Oh, and here is another delicious detail: Lenders can always legally offer Frisbees to college students as an inducement to apply for a card via e-mail, which is probably the best way to contact a college student anyway. This because: "An e-mail address does not physically exist anywhere, and therefore, cannot be considered an address on or near campus."
And then there is the prohibition against sending those under 21 preapproved credit card offers. It took me awhile to track this one down, as the Fed regulations do not mention it. Turns out, this particular bit of the CARD Act is an amendment to the Fair Credit Reporting Act, rather than the Fed-administered Truth in Lending Act, and, as we all know, the FTC administers the FCRA.
Continuing a trend that should surprise no one, contrary to media reports there is no ban against preapproved offers to under-21s. What has been banned is credit-reporting agencies providing credit reports to lenders so they can prescreen potential customers if that credit report says the person is under 21. If the credit report just happened to not have an age on it, the lender is in the clear.
- Video: Fed's next move
And it is not just rules about kids that get weird in the implementation. The CARD Act decreed that credit card payment due dates "shall be the same day each month." As the Fed pointed out when it released the draft regulations for public comment, because of the existence of February, this means that no credit cards may ever be due on the 29th, 30th, or 31st of any month.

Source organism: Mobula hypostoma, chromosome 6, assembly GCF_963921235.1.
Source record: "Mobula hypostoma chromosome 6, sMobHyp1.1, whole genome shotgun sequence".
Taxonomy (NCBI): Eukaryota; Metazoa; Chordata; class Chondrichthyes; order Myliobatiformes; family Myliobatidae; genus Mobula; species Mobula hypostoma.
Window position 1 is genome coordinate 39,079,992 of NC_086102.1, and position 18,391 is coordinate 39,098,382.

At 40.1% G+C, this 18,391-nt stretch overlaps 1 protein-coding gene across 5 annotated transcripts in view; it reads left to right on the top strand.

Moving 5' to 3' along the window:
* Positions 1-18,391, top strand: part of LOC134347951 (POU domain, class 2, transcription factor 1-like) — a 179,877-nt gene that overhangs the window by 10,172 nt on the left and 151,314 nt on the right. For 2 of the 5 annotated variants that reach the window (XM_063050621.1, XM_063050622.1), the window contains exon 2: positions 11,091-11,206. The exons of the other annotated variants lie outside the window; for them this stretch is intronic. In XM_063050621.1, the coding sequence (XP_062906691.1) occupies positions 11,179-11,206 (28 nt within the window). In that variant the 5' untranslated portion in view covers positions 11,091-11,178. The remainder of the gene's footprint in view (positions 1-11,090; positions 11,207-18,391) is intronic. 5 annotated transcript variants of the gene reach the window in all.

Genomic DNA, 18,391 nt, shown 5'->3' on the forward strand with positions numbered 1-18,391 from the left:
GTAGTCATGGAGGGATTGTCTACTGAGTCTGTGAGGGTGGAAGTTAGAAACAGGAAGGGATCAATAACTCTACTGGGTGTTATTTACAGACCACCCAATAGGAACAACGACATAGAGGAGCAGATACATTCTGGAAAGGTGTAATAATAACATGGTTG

After whining from lenders who would rather not have their payment-processing departments experience two or three down days at the end of most months, the final regs do allow one exception. Credit cards may be due on the "last" day of the month. But other than that, due dates must be a single numerical value from 1 to 28, and not, for example, the second Friday of the month. Why? Because the Fed felt that allowing that kind of due date "would not as effectively promote predictability for consumers." That is, the second Friday thing is just too darn confusing.
And I will finish with a riddle: What is the difference between a credit card and a debit card that is used to access an overdraft line of credit? Answer: Only the credit card is covered by the CARD Act. According to the Fed, just because it looks and acts like a credit card doesn’t mean it is one.
If you were expecting me to end this with a dig at obviously incompetent politicians and/or bureaucrats, I am going to disappoint you. I actually believe that Congress did its sincere best to write a law that the voters wanted, and that the Fed did all it could to turn that law into workable regulation.
In the end, this is a story about the limitations of government. Legislating is hard. Even when the subject matter appears to be simple and unambiguous, writing new laws to change the way things work is much, much more challenging than it seems. Our credit card system took decades to develop and, if we are being honest, we have to admit that by and large it works very well. Changing the way a system that complex operates by simple decree is not likely to get us the results we want.
It is often tempting to believe that the problems of our world are actually not that hard. That a group of smart and earnest people can just sit down and write new rules to fix things. Not so much.
Related reading at Bad Money Advice: